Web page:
The image reading apparatus is controlled basically by the main control part 55 which is formed by a microcomputer or the like. The main control part 55 consists of a CPU, a ROM, a RAM, etc. The CPU controls loads based on a control program which is stored in the ROM, control data which are stored in the RAM and information inputted through an operation panel 54.

Image signals R1, B1 and G1 outputted respectively from the photomultiplier tubes 21R, 21B and 21G are converted into voltage values by the current/voltage convertor 50, further converted into logarithms by the LOG conversion circuit 51, and thereafter converted into digital data by the A/D conversion circuit 53. The A/D conversion circuit 53 receives the sampling clock CL based on which A/D conversion is performed. Hence, by adjusting the frequency of the sampling clock CL, the image reading resolution is changed in the main scanning direction X. For example, when the frequency of the sampling clock CL is multiplied N times, the image reading resolution is increased N times.

Image signals R2, B2 and G2 which are converted into digital data are corrected by a correction look-up table 52 (hereinafter "correction LUT 52") into corrected image signals R3, B3 and G3, respectively. FIG. 11 shows a relationship between the image signal R2 and the image signal R3. As shown in FIG. 11, correction characteristics of the correction LUT 52 correspond to the characteristic of FIG. 15 as it is reversed. In a graph in which the image signal R2 is measured along a horizontal axis and the corrected image signal is measured along a vertical axis, the characteristics are each expressed as a concave curve. A plurality of correction characteristics are prepared in accordance with a plurality of numerical apertures NA which can be selected. As the numerical aperture NA is smaller, the correction characteristic corrects a density to be lighter than the image signal R2. Further, relationships between the image signal B2 and the corrected image signal B3, the image signal G2 and the corrected image signal G3 are each basically a characteristic which is expressed as a concave curve, similarly to the relationship between the image signal R2 and the corrected image signal R3. Of the plurality of the correction characteristics, an operator selects one which corresponds to information regarding a designated numerical aperture of the illumination light. Hence, the correction LUT 52 changes the correction characteristic in accordance with the numerical aperture of illumination light and outputs the corrected image signals R3, B3 and G3. A correction LUT 53 serves as correcting means in the present invention.

The magnification control circuit 56 outputs data regarding the sub scanning speed Vy to the sub scanning control circuit 58 so that the sub scanning motor 4 is driven at the sub scanning speed Vy. Further, the magnification control circuit 56 provides the image reading control circuit 59 with the selector signal SEL which changes in accordance with the image reading resolution RES. The image reading control circuit 59 drives the main aperture motor 5 and the field stop motor 6 so as to create an image reading region which is suitable to the image reading resolution RES. The speed of the main scanning motor 3 is controlled through the main scanning control circuit 57 so that the scanning drum 1 rotates at a constant peripheral velocity VX regardless of the image reading resolution.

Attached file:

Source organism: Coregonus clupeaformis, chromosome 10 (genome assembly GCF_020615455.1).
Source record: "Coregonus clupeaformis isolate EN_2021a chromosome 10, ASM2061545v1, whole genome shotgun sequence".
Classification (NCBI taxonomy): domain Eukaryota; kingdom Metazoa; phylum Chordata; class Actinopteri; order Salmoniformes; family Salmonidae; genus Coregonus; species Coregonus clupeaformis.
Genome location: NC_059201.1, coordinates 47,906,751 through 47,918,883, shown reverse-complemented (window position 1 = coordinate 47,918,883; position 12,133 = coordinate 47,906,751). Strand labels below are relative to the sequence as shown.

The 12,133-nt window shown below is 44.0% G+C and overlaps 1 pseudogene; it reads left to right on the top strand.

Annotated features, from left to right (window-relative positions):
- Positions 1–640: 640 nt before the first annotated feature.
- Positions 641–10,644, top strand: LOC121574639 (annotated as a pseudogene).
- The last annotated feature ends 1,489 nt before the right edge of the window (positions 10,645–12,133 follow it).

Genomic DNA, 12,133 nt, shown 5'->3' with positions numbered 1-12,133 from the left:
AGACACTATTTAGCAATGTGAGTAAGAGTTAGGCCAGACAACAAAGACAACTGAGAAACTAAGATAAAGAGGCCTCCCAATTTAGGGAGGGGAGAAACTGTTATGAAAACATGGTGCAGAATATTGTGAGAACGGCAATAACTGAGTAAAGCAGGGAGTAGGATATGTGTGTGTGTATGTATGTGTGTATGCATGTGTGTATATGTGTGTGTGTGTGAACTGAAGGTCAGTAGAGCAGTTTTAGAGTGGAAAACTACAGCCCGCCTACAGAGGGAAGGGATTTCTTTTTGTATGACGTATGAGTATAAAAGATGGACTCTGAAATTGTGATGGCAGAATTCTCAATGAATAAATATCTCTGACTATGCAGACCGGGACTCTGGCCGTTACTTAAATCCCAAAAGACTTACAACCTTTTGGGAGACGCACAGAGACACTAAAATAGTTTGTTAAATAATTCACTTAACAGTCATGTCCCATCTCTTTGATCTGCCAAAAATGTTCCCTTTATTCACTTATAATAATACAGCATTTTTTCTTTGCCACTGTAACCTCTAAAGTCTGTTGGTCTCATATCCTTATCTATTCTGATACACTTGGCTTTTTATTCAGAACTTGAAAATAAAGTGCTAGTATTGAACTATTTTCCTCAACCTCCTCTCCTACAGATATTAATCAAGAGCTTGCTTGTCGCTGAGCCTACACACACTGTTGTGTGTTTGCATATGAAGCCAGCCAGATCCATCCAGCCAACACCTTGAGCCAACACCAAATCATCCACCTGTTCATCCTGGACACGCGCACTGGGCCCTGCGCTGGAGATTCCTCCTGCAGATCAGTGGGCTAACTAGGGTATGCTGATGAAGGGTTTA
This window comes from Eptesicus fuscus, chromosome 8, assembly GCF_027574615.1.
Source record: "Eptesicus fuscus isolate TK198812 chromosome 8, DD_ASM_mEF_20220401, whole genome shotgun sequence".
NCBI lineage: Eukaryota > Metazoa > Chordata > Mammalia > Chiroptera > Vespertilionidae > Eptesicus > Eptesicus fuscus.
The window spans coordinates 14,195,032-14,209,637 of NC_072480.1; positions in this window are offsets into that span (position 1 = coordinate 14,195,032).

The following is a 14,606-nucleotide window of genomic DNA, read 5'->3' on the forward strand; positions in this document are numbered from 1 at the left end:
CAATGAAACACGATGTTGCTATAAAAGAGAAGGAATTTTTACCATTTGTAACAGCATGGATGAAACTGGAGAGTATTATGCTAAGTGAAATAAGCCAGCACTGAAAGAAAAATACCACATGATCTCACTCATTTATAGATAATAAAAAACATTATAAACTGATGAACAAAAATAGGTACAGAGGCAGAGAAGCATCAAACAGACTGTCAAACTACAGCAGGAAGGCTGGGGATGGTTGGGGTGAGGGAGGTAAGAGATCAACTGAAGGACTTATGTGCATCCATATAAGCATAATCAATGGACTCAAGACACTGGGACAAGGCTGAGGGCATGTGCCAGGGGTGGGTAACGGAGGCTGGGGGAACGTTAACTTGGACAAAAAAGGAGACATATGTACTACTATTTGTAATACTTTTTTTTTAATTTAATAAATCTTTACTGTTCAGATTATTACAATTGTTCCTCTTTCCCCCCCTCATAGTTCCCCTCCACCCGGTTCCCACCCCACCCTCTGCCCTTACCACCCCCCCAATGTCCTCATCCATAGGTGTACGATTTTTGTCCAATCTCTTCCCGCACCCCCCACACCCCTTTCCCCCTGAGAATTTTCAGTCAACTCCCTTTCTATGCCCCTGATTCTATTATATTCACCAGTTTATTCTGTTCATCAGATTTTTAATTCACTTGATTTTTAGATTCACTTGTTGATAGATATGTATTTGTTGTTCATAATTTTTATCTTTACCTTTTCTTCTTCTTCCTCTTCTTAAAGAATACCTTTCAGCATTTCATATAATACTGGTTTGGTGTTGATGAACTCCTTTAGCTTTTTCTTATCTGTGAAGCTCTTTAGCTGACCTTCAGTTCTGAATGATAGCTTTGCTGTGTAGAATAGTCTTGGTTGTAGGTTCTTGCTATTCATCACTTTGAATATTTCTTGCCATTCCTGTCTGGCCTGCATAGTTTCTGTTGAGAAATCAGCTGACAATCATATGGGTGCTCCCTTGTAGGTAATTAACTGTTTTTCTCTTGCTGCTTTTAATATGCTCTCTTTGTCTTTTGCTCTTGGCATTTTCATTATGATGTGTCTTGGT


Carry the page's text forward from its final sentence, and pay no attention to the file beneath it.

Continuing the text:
When an operator inputs information regarding the numerical aperture NA of the illumination light on the operation panel 54, the main control part 55 outputs the selector signal SEL for selecting a correction characteristic of the correction LUT 53 in accordance with the inputted information. At the same time, the main control part 55 outputs a driving signal DAS for adjusting the aperture size of the variable aperture stop AS to the aperture stop control circuit 60 in accordance with the inputted information. The correction LUT 53 selects a correction characteristic based on the selector signal SEL. Hence, the image signals are corrected based on the selected correction characteristic. On the other hand, the aperture stop control circuit drives the aperture stop motor 7 in accordance with the driving signal DAS, to thereby adjust the aperture size of the variable aperture stop AS. The main control part 55 serves as changing means in the present invention.

The information regarding the numerical aperture NA of illumination light is inputted by an operator. When an original includes a scratch or is uneven, through the operation panel 54, the operator provides the main control part 55 with information which increases the aperture size (aperture diameter) of the variable aperture stop AS and hence the numerical aperture of the illumination light. Conversely, when the original 2 includes no scratch or is even, through the operation panel 54, the operator provides the main control part 55 with information which decreases the aperture size (aperture diameter) of the variable aperture stop AS and hence the numerical aperture of the illumination light.

A relationship between the aperture diameter dA of the variable aperture stop AS and the numerical aperture NA of the illumination light is as shown in FIG. 12. FIG. 12 shows the variable aperture stop AS as it is positioned at the pupil of the condenser lens 49 for clarity of illustration. The numerical aperture NA is expressed as: ##EQU1## where θ is an angle of a light beam passing a periphery of the aperture stop with respect to the optical axis, and f49 is a distance between a principal point of the condenser lens 49 and the original 2. Hence, it is only necessary to change the aperture diameter dA of the variable aperture stop AS to change the numerical aperture NA of the illumination light. For instance, the aperture diameter dA may be increased in accordance with the equation above to increase the numerical aperture NA of the illumination light.